Know Your Audience
For many security professionals, the majority of communications involves staff and coworkers, as opposed to C-suite executives. In most workplaces, employees vary in age, but recently a relevant trend has emerged. Millennials—people born between 1981 and 1996, currently aged 24 to 39, according to the Pew Research Center—are now the largest generation in the U.S. labor force.
By dint of this statistic alone, it is likely that a sizable portion of most companies’ employees will be in this age range. And a tried-and-true rule for communication is to know your audience. Social change and dynamics are shifting rapidly in many workplaces today, and clear and appropriate expression is more important than ever. If a company’s workforce is majority millennial, it behooves a manager to know some of this age group’s common qualities and attributes, so that communication style and content can be shaped for maximum effectiveness.
Those who study generational differences and behavioral patterns say that many millennials bring vitality and passion into the workplace, plus a strong desire to be heard. Many millennials also tend to openly seek recognition, fairness, and justice, regardless of their place on the organizational chart. For them, the rigidity and dogma of the past are obstacles to progress.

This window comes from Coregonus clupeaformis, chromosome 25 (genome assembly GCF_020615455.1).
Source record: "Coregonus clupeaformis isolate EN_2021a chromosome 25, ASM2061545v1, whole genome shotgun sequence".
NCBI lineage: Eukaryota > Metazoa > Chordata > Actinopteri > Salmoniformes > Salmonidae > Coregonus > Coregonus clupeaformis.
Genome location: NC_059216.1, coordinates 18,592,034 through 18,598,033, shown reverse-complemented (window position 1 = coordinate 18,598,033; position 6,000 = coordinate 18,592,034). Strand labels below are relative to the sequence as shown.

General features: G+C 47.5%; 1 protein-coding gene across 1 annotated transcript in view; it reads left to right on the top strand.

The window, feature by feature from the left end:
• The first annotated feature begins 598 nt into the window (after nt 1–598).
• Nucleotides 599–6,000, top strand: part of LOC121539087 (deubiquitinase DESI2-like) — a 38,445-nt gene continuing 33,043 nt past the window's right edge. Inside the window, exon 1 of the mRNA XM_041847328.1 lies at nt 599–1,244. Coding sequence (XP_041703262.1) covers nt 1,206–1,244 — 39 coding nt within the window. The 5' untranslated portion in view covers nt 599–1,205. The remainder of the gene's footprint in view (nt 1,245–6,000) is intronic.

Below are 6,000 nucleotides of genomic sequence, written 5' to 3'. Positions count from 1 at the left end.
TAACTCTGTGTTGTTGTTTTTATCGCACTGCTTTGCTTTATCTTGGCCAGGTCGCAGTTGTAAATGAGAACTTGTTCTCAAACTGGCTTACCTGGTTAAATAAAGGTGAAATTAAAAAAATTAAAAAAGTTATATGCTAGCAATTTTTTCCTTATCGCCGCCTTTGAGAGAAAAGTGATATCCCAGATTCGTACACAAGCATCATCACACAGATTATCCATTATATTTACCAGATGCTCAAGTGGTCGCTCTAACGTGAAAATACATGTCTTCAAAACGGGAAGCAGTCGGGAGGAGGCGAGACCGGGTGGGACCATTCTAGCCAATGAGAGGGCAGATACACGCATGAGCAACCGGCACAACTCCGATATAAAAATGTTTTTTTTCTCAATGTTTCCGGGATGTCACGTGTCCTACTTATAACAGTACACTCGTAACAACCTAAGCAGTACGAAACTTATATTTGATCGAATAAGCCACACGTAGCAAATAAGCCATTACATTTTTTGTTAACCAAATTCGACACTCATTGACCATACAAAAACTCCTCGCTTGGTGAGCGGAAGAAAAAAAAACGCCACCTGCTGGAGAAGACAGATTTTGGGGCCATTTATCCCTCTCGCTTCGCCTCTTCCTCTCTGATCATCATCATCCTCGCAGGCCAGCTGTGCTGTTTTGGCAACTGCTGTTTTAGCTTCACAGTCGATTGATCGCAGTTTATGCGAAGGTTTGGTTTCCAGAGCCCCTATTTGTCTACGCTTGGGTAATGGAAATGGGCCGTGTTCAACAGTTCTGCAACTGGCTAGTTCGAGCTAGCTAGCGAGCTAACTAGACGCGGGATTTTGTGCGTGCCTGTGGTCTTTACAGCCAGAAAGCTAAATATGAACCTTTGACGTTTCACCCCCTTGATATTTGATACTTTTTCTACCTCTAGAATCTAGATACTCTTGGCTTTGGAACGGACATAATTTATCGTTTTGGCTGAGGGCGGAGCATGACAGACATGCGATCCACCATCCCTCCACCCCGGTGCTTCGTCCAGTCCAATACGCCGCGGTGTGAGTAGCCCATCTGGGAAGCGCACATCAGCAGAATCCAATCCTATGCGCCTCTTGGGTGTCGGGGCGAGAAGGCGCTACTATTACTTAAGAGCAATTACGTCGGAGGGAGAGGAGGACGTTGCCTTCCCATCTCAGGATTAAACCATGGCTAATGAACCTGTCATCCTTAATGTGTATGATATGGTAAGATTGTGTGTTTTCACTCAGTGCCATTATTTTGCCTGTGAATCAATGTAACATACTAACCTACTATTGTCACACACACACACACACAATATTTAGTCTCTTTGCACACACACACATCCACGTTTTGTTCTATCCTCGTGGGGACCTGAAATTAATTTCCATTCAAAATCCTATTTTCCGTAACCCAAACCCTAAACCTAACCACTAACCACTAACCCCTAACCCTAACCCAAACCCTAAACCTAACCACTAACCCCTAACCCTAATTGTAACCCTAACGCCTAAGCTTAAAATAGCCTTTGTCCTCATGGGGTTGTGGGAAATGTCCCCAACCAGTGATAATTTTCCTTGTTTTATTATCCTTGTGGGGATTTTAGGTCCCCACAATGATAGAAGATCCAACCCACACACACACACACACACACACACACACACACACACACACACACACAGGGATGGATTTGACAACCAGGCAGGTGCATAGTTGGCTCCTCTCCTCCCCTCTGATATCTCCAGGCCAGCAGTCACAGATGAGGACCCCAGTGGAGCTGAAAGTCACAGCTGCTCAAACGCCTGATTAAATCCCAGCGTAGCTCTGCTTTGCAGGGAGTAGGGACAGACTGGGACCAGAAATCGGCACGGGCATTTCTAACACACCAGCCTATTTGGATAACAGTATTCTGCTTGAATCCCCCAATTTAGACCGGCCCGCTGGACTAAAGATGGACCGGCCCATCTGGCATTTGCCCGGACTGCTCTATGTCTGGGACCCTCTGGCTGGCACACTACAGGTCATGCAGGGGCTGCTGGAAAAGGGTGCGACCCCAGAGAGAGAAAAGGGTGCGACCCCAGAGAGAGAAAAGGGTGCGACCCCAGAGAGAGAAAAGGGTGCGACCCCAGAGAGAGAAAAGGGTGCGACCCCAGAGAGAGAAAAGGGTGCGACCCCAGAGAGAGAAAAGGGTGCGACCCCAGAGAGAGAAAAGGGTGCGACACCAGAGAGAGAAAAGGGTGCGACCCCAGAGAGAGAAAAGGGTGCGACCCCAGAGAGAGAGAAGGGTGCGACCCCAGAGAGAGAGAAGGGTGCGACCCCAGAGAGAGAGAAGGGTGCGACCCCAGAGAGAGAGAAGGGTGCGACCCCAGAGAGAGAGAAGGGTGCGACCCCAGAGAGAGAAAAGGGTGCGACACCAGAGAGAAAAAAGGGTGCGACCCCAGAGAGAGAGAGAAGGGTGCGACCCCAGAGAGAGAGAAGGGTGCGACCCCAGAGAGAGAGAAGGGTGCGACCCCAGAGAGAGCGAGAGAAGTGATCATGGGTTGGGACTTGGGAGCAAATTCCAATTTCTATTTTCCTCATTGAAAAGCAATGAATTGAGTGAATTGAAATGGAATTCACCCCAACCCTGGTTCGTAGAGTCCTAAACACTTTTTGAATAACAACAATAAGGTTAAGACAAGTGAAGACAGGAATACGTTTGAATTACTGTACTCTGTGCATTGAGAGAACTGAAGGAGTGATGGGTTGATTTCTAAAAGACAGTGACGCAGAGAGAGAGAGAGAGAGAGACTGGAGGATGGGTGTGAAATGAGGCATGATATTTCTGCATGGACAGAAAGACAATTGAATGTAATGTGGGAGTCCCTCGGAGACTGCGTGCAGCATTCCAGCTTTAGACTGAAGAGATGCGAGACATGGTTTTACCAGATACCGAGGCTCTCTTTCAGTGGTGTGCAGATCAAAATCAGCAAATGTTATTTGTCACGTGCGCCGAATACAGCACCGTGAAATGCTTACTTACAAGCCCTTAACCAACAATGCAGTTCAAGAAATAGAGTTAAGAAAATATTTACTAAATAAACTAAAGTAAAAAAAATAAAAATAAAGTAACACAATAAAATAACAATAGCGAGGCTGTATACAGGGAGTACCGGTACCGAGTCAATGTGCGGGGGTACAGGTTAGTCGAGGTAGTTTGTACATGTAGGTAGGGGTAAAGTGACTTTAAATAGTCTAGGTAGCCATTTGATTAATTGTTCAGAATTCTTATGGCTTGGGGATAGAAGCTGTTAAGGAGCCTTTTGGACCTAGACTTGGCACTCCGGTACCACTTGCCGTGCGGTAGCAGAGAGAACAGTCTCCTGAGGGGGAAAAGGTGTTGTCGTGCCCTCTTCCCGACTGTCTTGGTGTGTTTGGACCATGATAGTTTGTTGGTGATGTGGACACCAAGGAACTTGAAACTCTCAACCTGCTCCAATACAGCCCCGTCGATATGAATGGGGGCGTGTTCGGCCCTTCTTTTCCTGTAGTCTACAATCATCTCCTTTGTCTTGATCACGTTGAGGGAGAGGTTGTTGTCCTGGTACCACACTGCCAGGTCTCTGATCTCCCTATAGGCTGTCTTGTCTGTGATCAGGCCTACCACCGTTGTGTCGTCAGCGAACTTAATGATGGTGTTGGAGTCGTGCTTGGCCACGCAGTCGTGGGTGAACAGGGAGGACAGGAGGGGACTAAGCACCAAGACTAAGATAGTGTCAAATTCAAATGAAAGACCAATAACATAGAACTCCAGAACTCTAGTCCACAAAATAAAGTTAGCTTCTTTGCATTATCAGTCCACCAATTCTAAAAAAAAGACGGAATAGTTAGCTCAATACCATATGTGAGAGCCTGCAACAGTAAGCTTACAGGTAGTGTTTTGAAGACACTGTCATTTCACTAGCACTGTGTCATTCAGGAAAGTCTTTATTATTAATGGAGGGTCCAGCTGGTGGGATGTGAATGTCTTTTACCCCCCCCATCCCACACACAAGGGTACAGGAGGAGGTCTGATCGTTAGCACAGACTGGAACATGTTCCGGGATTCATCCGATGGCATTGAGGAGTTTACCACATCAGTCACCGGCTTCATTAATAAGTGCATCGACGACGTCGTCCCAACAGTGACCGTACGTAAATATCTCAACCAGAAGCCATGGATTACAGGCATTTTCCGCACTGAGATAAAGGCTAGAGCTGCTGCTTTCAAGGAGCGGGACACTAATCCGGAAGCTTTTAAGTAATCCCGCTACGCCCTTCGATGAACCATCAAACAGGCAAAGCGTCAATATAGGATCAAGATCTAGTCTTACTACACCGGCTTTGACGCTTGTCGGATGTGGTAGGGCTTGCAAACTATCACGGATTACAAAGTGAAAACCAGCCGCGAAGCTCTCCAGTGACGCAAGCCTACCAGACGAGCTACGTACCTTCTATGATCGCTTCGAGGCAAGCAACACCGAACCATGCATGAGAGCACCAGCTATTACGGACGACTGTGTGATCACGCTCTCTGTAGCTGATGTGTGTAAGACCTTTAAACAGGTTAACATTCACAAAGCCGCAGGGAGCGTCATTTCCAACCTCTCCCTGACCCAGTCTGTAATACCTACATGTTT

Security professionals should consider what these characteristics mean in terms of communication effectiveness. Millennials’ strong interest in being heard suggests that professionals should ensure their communications solicit input and feedback. Younger employees’ interest in seeking recognition suggests that professionals should regularly recognize them in their communications. And their interest in fairness and justice suggests that managers should pay attention to those factors when explaining company policies and actions.
Speak To, Not At
While some communication methods suit certain demographics over others, some tips are universal. For example, always speak to someone, not at someone.
When verbally communicating, a manager should not attempt to either impress or suppress the other party—he or she should not try to approach the conversation as a competitive contest in which the winner wrests control from an opponent. Unfortunately, some professionals do strive for conversational control, either by piling on self-acknowledgments or actively minimizing the partner’s participation.
Instead, a manager should strive to acknowledge the conversation partner’s point of view. Doing so validates the other party and demonstrates the manager’s interest in their input. Such an acknowledgment reflects active listening, and it communicates positive recognition. In addition, such acknowledgment may lead to further discussion of their idea. This can give a manager more insight into the idea, and ultimately he or she can respond more intelligently.